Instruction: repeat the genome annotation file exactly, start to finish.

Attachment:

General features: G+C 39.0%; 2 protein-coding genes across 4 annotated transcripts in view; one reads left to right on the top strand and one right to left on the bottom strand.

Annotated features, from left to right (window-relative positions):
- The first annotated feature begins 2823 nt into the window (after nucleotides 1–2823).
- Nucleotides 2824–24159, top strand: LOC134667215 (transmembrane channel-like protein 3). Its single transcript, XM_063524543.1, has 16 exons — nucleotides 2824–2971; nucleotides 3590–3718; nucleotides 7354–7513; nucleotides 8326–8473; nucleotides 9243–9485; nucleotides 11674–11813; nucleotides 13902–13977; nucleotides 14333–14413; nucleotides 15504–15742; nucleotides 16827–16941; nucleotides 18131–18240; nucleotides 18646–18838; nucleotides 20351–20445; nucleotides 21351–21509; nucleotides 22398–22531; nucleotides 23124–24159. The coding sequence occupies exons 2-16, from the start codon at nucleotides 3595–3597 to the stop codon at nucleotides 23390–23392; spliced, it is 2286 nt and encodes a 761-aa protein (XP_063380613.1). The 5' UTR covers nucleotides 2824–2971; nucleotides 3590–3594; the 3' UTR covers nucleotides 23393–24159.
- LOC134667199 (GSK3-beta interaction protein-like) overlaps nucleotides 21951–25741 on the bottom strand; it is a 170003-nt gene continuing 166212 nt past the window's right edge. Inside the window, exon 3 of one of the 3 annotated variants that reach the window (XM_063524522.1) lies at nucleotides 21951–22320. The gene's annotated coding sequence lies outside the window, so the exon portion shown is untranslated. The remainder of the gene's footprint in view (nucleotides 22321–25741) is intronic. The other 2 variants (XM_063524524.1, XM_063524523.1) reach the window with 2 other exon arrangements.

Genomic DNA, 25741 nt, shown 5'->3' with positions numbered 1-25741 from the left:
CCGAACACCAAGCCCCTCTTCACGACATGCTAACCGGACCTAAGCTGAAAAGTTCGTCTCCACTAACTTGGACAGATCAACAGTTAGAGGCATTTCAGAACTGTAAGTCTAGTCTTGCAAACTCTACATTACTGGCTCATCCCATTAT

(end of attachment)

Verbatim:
General features: G+C 39.0%; 2 protein-coding genes across 4 annotated transcripts in view; one reads left to right on the top strand and one right to left on the bottom strand.

Annotated features, from left to right (window-relative positions):
- The first annotated feature begins 2823 nt into the window (after nucleotides 1–2823).
- Nucleotides 2824–24159, top strand: LOC134667215 (transmembrane channel-like protein 3). Its single transcript, XM_063524543.1, has 16 exons — nucleotides 2824–2971; nucleotides 3590–3718; nucleotides 7354–7513; nucleotides 8326–8473; nucleotides 9243–9485; nucleotides 11674–11813; nucleotides 13902–13977; nucleotides 14333–14413; nucleotides 15504–15742; nucleotides 16827–16941; nucleotides 18131–18240; nucleotides 18646–18838; nucleotides 20351–20445; nucleotides 21351–21509; nucleotides 22398–22531; nucleotides 23124–24159. The coding sequence occupies exons 2-16, from the start codon at nucleotides 3595–3597 to the stop codon at nucleotides 23390–23392; spliced, it is 2286 nt and encodes a 761-aa protein (XP_063380613.1). The 5' UTR covers nucleotides 2824–2971; nucleotides 3590–3594; the 3' UTR covers nucleotides 23393–24159.
- LOC134667199 (GSK3-beta interaction protein-like) overlaps nucleotides 21951–25741 on the bottom strand; it is a 170003-nt gene continuing 166212 nt past the window's right edge. Inside the window, exon 3 of one of the 3 annotated variants that reach the window (XM_063524522.1) lies at nucleotides 21951–22320. The gene's annotated coding sequence lies outside the window, so the exon portion shown is untranslated. The remainder of the gene's footprint in view (nucleotides 22321–25741) is intronic. The other 2 variants (XM_063524524.1, XM_063524523.1) reach the window with 2 other exon arrangements.

Genomic DNA, 25741 nt, shown 5'->3' with positions numbered 1-25741 from the left:
CCGAACACCAAGCCCCTCTTCACGACATGCTAACCGGACCTAAGCTGAAAAGTTCGTCTCCACTAACTTGGACAGATCAACAGTTAGAGGCATTTCAGAACTGTAAGTCTAGTCTTGCAAACTCTACATTACTGGCTCATCCCATTAT